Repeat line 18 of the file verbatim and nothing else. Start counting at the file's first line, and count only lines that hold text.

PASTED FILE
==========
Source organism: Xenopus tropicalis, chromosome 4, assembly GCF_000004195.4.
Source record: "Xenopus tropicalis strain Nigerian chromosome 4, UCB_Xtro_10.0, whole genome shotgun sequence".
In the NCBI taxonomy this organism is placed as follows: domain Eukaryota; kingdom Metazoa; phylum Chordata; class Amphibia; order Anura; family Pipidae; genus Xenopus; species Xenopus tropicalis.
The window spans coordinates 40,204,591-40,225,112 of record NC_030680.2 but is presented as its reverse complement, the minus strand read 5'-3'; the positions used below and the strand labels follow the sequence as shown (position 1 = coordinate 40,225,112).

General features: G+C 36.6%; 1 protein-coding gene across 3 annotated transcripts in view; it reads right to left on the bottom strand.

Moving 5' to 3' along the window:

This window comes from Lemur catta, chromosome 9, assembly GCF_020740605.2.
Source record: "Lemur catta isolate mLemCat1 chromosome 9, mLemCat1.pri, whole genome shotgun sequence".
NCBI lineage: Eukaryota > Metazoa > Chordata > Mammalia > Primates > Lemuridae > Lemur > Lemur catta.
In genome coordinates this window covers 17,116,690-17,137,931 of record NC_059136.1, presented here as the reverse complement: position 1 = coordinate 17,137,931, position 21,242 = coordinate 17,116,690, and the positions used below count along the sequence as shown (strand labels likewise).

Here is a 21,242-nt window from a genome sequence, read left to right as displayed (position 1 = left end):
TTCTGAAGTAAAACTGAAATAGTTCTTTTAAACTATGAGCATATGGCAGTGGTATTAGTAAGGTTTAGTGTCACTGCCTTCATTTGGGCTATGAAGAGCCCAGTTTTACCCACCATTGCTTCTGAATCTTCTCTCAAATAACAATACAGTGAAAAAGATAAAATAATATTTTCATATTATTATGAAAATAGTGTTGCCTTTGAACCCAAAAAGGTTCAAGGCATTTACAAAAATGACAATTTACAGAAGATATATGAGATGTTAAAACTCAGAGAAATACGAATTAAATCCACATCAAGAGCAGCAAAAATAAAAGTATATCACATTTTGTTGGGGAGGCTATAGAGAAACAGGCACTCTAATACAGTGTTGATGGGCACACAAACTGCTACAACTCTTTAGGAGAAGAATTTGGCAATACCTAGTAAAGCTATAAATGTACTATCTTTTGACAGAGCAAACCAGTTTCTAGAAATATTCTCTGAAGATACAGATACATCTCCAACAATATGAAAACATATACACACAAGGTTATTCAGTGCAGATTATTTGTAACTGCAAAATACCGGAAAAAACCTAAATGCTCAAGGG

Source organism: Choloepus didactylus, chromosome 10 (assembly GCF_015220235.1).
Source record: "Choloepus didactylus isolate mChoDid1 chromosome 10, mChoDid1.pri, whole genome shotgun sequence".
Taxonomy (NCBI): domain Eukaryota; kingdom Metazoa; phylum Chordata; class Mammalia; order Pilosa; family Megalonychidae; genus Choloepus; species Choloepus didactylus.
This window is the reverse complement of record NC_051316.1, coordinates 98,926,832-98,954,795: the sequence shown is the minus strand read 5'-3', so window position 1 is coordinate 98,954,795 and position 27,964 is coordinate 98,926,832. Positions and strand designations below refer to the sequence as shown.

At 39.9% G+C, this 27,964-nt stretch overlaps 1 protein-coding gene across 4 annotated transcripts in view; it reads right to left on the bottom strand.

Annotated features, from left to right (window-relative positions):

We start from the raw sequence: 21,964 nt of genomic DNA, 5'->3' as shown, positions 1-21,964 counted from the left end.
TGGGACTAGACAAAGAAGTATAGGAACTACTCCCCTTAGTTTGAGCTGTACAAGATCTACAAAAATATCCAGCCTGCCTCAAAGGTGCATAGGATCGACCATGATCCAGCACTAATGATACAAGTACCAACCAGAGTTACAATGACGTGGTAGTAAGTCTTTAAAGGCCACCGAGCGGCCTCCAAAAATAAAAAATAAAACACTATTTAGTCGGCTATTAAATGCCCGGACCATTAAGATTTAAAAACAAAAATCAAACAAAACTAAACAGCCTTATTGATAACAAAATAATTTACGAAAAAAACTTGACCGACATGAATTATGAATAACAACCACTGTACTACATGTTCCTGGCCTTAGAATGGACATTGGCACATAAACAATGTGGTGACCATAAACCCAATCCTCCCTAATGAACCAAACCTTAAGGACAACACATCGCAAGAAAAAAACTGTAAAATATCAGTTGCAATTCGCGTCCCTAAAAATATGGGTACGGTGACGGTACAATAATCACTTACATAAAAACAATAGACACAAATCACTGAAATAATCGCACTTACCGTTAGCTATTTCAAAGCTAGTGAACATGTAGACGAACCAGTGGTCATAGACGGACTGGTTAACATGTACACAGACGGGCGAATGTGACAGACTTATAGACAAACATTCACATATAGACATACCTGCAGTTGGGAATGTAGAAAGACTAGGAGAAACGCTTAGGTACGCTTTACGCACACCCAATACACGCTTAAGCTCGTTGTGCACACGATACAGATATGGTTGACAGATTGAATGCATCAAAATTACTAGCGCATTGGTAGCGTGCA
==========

Annotated features, from left to right (window-relative positions):